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From Africa to Berlinale
By Victor Akande
The 70th edition of one of my favorite film festivals, Berlin International Film Festival (Berlinale) is ongoing, and I am excited to know that Nigeria is making its mark on the world stage. We may not have captured the grounds enough as a leading film destination in Africa, but being represented annually and playing a role at the Africa hub is what sustainability is all about. I look forward to a day Nigeria will maximize the unique opportunities given to Africa by the likes of Berlinale and TIFF.
Most notable is the much-touted Nigerian documentary film, Eyimofe which premieres at the festival. Revisiting the beauty of 16mm, Eyimofe which tells the story of migrants and their pursuit for better lives in Europe is written by Chuko Esiri and produced by Melissa Adeyemo.
Berlinale’s record of the synopsis says: “The two parts of Eyimofe are entitled “Spain” and “Italy”. The European countries remain invisible as we follow the stories of Mofe, a factory technician, and Rosa, a hairdresser, in Lagos. A passport, photos and a visa form recurring, yet still marginal elements in each part of the film, which only touch briefly, while the daily lives of the protagonists are described in detail. Their misfortunes are not narrated in overly dramatic fashion and seem normal as such, sketching out the need to leave Nigeria and accompanying problems. At the bottom of the socio-economic ladder, status, money, gender, skin colour and family structures are inextricably connected.
The film which in 2018 was one of the winners of New York University’s Purple List, an annual selection of the best production-ready screenplays from its Tisch School of the Arts stars local talent including Jude Akuwudike, Tomiwa Edun, Temi Ami-Williams, Cynthia Ebijie, and Jacob Alexander and international act, Goodness Emmanuel among others.
Interestingly, Eyimofe is said to have landed an international deal with the New York-based Aspect Ratio Sales which has taken sales rights of the film (minus Africa and Asia where GDN Studios will continue to retain the rights).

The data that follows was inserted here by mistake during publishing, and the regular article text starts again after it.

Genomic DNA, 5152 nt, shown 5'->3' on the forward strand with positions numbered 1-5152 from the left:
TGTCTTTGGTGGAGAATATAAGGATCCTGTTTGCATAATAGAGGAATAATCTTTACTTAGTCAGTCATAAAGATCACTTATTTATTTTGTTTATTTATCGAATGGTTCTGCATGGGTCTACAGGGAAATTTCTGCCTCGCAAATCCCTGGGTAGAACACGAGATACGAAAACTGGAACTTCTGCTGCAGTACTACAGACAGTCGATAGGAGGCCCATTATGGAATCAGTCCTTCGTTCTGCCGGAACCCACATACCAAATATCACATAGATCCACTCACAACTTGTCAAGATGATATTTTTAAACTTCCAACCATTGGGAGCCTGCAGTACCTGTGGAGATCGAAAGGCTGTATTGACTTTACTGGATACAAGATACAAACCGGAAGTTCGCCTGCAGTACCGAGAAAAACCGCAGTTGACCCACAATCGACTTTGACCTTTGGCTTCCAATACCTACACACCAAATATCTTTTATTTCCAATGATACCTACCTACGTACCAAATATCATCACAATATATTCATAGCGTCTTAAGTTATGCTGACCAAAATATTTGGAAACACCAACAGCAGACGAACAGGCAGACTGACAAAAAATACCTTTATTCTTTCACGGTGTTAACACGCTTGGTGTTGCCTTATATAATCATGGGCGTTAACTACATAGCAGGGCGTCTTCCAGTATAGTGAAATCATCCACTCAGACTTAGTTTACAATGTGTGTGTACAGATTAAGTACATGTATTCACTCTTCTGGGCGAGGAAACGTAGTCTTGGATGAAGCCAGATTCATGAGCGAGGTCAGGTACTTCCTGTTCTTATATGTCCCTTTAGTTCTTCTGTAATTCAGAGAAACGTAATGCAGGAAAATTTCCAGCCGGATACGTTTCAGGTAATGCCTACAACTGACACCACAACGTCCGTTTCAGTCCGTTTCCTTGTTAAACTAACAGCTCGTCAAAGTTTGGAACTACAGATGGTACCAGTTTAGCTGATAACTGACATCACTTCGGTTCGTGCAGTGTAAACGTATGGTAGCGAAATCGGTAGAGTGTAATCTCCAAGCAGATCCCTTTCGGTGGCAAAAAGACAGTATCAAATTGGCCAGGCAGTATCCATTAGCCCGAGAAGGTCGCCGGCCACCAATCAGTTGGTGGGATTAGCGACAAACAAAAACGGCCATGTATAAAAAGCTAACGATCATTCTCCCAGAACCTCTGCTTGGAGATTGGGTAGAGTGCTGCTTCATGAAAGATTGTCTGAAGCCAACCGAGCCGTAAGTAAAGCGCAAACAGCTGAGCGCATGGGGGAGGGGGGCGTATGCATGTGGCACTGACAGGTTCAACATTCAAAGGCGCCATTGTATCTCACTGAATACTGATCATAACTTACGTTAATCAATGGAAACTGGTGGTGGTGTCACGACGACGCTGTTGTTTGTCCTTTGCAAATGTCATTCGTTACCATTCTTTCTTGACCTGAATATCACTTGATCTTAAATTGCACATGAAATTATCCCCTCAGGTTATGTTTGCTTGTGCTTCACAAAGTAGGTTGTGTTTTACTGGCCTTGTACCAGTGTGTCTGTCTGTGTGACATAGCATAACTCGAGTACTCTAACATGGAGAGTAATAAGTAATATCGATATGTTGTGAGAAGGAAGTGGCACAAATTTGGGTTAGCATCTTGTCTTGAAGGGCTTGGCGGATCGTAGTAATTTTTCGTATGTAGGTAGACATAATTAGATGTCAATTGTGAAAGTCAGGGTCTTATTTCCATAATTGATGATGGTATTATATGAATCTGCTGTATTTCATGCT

On the other hand, the notable Berlinale Talents has Nigerian film personalities, Tope Tedela and Akinola Ogunmade-Davies. The extensive summit programme of master classes and panel discussions with top-notch experts offers a range of Project Labs in which filmmakers can further develop and present their own project. The two Nigerians (Ogunmade-Davies, a British-Nigerian director and visual artist and Tedela, an award-winning actor) join 253 others from 86 countries. The intensive six-day programme features 100 events with internationally renowned experts and acclaimed Berlinale guests holding workshops and talks.
The Nigerian Film Corporation (NFC) is also following through with its plans by hosting a film business forum at the Africa hub. The interactive session is designed to meet, interact, network and explore partnerships and collaborations with global Film Commissions, Institutional Organisations/Bodies, Investors, Development Partners, Financiers, Content Producers, Marketers, Distributors, Exhibitors as well as Participants who are interested in keying into the activities and programmes of the Nigerian NFC and investing in the Nigerian film industry generally.
Tagged Film Business to Business Forum (FB2BF), the agency explains that the outing will include training and development, content development/broadcasting, film festivals, co-production, cineplexes/community theatres, investment/multimedia centres, film broadcast, exchange programme and talent hunt.
One can always trust South African film industry to well represented in the business of film. From ‘Knuckle City’s premiere at the last Toronto International Film Festival (TIFF), South Africa’s ‘Days of Cannibalism’ is contesting the Best Documentary Award at this year’s Berlinale.
Directed by Teboho Edkins, the cross-genre documentary film is set in the rugged terrain of a remote rural region in the mountain kingdom of Lesotho.
The film which has its world premiere at the festival focuses on how modern-day pioneers are met with unease by local communities, and how self-made Chinese merchants negotiate their place alongside traditional Basotho cattle breeders.
From Africa to Berlinale